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RAGNAR BENSON, INC. v. BECHTEL POWER CORP.

December 31, 1986

RAGNAR BENSON, INC., Plaintiff,
v.
BECHTEL POWER CORPORATION, Defendant


R. DIXON HERMAN, United States District Judge.


The opinion of the court was delivered by: HERMAN

R. Dixon Herman, United States District Judge.

 I. INTRODUCTION

 This case is a contract dispute involving the construction of the Limerick Nuclear Generating Station (Limerick). Bechtel Power Corporation (Bechtel), the defendant in this suit, was the general contractor hired by Philadelphia Electric Company to construct the generating station. In December, 1970, Bechtel entered into a contract with Ragnar Benson, Inc. whereby Ragnar Benson agreed to construct the concrete cooling towers for the plant.

 During the course of construction, and before construction actually began, Bechtel and Ragnar Benson encountered a series of delays, labor slow downs, changes to the proposed method of work, and other cost-escalating factors. Many amendments to the subcontract were executed in an attempt to address these problems and to fully compensate Ragnar Benson for its work while at the same time ensuring timely completion of the project. The disputes in this case arise out of a series of these amendments and principally involve the issue of the correct amount of compensation due Ragnar Benson for its work in constructing the concrete shells for the cooling towers.

 Nearly two weeks of testimony has been taken on the factual issues of this case, the legal issues have been fully briefed and the case is ripe for decision.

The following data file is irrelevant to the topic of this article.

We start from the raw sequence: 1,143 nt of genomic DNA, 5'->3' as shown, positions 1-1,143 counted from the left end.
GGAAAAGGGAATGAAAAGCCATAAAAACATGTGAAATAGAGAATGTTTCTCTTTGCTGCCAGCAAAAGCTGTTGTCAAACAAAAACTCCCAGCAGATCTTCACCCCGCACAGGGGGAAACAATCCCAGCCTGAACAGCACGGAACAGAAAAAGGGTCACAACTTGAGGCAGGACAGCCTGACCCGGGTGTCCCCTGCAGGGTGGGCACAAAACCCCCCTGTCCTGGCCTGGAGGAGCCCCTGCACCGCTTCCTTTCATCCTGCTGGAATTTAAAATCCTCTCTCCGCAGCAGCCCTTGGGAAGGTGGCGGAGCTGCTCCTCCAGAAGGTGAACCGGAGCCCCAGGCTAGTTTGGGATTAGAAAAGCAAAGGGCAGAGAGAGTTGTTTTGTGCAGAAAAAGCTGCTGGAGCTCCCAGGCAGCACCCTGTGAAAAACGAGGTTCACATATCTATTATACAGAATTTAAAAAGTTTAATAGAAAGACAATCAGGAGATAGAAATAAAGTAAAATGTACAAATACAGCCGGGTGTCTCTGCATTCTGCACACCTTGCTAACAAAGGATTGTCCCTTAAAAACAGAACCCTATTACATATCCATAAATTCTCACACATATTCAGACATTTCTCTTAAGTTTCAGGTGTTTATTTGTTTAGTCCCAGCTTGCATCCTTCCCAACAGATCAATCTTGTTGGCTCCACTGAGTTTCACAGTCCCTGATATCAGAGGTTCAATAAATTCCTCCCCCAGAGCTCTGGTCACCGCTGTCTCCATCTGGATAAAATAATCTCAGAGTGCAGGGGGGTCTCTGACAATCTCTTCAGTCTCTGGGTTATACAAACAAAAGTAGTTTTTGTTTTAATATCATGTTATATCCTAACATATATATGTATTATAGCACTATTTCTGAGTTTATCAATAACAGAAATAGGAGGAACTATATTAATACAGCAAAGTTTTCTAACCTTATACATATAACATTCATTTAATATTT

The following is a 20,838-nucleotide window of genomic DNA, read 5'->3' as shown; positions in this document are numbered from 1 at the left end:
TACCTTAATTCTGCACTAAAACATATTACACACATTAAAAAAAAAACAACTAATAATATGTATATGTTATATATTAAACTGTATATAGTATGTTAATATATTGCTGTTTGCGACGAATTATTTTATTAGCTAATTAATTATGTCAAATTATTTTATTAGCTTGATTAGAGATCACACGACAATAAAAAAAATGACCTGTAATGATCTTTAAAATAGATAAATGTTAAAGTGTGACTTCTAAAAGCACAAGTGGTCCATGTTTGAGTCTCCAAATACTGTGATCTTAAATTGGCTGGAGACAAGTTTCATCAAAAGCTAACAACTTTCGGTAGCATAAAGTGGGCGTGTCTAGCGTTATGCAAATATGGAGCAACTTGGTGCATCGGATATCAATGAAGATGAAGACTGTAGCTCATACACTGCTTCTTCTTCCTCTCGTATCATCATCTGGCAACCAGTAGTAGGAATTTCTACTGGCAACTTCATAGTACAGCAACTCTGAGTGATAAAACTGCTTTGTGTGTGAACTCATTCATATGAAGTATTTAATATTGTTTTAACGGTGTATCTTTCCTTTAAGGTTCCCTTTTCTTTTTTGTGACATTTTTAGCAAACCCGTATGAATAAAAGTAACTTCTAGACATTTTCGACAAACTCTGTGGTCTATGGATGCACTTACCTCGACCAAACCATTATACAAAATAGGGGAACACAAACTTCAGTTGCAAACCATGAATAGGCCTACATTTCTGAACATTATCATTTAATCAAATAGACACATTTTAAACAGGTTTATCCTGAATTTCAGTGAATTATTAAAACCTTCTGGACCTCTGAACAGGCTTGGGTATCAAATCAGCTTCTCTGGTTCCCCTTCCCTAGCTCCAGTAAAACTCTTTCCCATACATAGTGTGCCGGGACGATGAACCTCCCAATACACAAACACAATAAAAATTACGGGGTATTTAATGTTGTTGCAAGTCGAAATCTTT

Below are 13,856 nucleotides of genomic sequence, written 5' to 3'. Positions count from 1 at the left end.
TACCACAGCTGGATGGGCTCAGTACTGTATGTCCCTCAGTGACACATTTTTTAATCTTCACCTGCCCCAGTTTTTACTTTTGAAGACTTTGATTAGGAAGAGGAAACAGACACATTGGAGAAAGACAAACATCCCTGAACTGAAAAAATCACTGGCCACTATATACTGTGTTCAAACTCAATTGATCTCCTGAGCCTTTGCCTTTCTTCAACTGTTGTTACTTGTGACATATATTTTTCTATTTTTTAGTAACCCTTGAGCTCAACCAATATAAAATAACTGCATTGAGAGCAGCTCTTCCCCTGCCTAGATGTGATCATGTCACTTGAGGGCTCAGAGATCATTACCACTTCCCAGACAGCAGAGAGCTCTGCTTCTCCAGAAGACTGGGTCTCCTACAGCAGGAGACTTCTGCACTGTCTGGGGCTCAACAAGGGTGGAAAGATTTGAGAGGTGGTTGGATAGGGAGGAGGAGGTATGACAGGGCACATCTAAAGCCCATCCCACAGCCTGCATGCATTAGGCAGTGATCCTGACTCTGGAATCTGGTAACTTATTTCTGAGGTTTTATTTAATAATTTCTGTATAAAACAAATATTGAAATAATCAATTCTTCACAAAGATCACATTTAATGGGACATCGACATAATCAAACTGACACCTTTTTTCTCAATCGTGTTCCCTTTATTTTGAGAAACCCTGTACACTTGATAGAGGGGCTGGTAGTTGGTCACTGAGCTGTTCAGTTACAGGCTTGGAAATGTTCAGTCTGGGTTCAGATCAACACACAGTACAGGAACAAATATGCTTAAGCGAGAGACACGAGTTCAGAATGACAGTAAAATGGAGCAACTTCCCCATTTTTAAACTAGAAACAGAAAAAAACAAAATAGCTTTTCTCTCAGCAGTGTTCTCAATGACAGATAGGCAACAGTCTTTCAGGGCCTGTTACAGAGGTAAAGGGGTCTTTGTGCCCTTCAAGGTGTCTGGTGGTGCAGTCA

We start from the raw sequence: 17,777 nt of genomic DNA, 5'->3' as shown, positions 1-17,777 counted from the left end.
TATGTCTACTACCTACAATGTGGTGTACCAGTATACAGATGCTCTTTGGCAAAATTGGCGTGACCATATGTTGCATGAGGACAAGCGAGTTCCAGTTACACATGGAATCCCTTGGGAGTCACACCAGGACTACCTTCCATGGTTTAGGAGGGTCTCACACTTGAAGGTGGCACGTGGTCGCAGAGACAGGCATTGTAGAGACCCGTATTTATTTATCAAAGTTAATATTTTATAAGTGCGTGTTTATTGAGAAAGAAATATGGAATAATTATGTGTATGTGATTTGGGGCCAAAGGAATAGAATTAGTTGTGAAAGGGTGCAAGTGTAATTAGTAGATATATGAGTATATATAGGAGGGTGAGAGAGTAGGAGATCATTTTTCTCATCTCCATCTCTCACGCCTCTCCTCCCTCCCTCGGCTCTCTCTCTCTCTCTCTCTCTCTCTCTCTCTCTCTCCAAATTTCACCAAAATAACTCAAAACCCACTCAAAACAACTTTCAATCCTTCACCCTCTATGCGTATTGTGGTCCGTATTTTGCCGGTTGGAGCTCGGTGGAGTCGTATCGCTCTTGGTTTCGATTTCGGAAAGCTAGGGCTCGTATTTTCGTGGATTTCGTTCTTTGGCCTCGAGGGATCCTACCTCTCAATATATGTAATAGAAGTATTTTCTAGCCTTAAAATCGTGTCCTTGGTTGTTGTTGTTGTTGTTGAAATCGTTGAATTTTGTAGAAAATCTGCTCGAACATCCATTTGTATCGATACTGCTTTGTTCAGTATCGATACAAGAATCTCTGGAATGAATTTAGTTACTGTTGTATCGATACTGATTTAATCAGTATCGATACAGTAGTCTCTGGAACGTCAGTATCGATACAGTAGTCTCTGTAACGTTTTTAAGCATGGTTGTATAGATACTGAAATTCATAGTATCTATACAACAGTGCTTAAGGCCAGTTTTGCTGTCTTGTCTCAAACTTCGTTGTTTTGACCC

II. FACTUAL BACKGROUND

 In June, 1978, after a prolonged delay in the start of construction, Bechtel and Ragnar Benson executed the first of the subcontract amendments with which we are here concerned. Amendment No. 7 (Defendant's exhibit 9) updated the subcontract terms by adding paragraph H governing "Changes and Extra Work" to the "Special Provisions" section of the contract. Paragraph H defined a "change" as "a substitution for, an addition to, or deletion of, any work or other requirement the performance of or compliance with which is contemplated by the Subcontract." "Extra Work" was defined as "the performance of any work or compliance with any requirement which is not contemplated by the Subcontract." Paragraph H gave to Bechtel, as the contractor, the power to, at any time, "make changes and . . . request the Subcontractor to perform extra work." Changes or requests for extra work were to be in writing. Upon receipt of the written orders, Ragnar Benson, as the subcontractor, agreed to submit in writing within ten days, "a proposal for accomplishing such work, which proposal shall reflect the increase or decrease, if any, in cost to the Subcontractor of performing work under the Subcontract in comparison to what the cost would have been, had such work not been ordered." In the absence of such a proposal, compensation was to be calculated on a "cost-plus" basis.